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Caracas, Venezuela protest demands a Christmas with no jailed workers
On November 1 workers rallied in downtown Caracas, in Carabobo Park, demanding that imprisoned workers be freed. Dozens of workers have been in prison for defending their rights and for fighting against the widespread hunger wages in Venezuela. Demonstrators carried signs that said, “Stop criminalizing those that fight, liberty for all workers jailed for fighting for their rights.”
The rally was organized by the Committee of Family and Friends of the imprisoned workers and other workers’ groups.
The protesters also demanded salaries above the poverty line, decent pensions and the restoration of labor rights cancelled some time ago.
The Maduro administration has imprisoned hundreds of workers on behalf of big business. These attacks have accelerated with the imposition of very low wage scales and the elimination of workers’ benefits, imposing conditions of near slavery.
Brazilians protest Israel’s attack against Palestinians
A mass protest took place on Sunday, October 29, in central São Paulo, Brazil, condemning the genocide taking place against Palestinians. The march and rally were organized by the Movement of Rural Landless Workers (Movimiento de Trabajadores Rurales sin Tierra—MST).
The protesters carried signs in solidarity of the Palestinians in Gaza who have suffered incessant bombing, with over 8,000 victims (including 3,000 children).
Throughout the day, protests also took place across the world, including in countries allied to Israel.
El Salvador teachers threaten suspending classes in 2024
On November 2, Salvadorian teachers threatened to suspend classes in 2024, protesting that a contract agreement that would have raised wages on January 2023 never took place. The last time Salvadorian teachers got a raise was in 2019.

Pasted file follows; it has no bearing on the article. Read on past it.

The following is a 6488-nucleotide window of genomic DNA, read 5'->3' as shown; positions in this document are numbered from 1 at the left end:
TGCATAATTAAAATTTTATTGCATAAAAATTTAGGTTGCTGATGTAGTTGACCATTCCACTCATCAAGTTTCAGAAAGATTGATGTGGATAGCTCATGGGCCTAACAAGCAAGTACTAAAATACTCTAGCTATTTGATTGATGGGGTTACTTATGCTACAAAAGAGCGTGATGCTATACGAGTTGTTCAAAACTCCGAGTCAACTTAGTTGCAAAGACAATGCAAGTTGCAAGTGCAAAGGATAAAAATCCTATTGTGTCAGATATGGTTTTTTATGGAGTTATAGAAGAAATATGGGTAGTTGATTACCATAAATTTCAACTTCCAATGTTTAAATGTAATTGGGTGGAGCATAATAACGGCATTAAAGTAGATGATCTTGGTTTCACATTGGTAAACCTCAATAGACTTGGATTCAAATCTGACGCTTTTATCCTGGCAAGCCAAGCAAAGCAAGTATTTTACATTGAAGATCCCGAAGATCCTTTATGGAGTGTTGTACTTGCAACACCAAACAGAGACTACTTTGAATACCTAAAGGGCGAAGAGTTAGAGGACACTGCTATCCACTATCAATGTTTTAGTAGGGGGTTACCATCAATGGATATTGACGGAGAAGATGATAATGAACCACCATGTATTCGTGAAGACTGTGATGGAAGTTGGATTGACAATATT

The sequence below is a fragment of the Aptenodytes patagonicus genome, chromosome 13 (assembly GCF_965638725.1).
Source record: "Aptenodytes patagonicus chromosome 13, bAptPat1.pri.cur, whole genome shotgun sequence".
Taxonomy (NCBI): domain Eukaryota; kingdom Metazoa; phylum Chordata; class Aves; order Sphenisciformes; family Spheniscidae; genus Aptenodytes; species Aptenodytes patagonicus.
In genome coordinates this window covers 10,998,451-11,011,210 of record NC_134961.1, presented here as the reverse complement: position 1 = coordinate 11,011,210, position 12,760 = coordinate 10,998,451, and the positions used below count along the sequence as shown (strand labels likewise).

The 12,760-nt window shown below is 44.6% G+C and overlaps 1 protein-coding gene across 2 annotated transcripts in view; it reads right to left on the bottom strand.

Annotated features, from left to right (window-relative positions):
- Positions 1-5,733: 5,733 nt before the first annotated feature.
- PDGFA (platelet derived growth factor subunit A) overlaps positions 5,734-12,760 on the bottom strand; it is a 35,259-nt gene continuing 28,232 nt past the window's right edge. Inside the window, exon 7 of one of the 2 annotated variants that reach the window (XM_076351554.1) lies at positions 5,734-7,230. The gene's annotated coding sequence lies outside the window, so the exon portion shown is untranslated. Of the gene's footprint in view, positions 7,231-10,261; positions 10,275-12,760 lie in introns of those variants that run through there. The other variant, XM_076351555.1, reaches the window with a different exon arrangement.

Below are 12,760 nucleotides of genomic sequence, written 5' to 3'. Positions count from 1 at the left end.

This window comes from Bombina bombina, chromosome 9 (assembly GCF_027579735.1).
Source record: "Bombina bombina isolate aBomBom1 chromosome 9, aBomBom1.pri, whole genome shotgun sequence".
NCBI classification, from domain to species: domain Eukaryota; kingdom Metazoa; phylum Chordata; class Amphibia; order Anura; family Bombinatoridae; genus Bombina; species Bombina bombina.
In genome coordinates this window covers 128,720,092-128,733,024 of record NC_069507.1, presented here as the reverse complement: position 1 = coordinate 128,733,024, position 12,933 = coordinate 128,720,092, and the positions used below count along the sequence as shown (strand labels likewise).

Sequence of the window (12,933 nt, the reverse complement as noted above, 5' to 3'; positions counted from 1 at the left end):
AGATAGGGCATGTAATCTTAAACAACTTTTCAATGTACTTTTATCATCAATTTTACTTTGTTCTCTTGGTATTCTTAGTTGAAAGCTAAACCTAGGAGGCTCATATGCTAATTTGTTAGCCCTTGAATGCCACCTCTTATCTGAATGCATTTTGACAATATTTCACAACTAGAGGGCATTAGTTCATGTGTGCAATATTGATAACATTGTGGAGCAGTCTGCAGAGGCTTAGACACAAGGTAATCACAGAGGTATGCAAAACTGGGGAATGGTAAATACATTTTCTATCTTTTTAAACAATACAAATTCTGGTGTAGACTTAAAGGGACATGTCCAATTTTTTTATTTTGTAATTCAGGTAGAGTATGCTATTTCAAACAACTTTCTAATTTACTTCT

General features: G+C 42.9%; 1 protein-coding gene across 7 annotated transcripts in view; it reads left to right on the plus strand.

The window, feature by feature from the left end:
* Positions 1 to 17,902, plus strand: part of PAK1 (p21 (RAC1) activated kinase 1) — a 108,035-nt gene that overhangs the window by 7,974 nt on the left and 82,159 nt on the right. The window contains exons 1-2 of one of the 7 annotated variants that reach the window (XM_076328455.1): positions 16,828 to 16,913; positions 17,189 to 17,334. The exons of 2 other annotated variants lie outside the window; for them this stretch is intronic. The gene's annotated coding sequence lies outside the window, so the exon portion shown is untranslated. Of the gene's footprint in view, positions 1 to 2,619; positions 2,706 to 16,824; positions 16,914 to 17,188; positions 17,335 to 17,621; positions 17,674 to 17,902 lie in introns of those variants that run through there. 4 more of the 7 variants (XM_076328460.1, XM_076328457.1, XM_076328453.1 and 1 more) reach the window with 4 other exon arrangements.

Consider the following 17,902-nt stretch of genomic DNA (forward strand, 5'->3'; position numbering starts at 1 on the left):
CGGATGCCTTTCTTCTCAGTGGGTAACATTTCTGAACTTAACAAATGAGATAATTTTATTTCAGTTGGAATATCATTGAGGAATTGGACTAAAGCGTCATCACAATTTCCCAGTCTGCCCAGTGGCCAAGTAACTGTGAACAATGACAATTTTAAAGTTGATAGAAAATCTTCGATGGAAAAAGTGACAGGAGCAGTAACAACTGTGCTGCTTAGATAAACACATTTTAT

In El Salvador teachers and other public workers are prohibited from striking. Instead the teachers are calling for a suspension of classes.
In response the administration of President Nayib Bukele is claiming that there is no money.
Argentinian teachers protest in Jujuy Province
On October 31, teachers in Argentina’s northwestern Jujuy Province picketed schools across that region, condemning a government-imposed wage freeze, plus a broken promise for monthly wage renegotiations (monthly inflation in Argentina is approximately 12 percent).
The teachers’ signs demanded decent wages that keep up with accelerating inflation.
Other signs that the teachers carried demanded that the trade union bureaucracy take up the fight for a general strike for wages and against government austerity measures.
Healthcare workers strike in Santa Fé Province, Argentina
Healthcare workers launched a 48-hour strike on October 31 in Santa Fé Province.
Health workers, members of the University Professionals Union (SIPRUS), carried out a 48-hour strike on October 31. A protest rally was held by the strikers in the city of Rosario. At issue are wages and working conditions.
Santa Clarita transit workers conclude one month on strike
The strike by 200 transit workers in Santa Clarita, California, is entering its second month as the city continues to implement reductions in transit service. After 12 months of negotiations with MV Transportation, the company that contracts with the city, members of Teamsters Local 572 walked out on strike October 9 and remain on the picket line.
MV Transportation says it recognizes “the challenges posed to all of us by recent high inflation” but has stubbornly sat on what it claims are “record wage increases” amounting to a mere 18 percent wage offer over a four-year contract. The company says there is no more money in the city’s budget for any additional increases.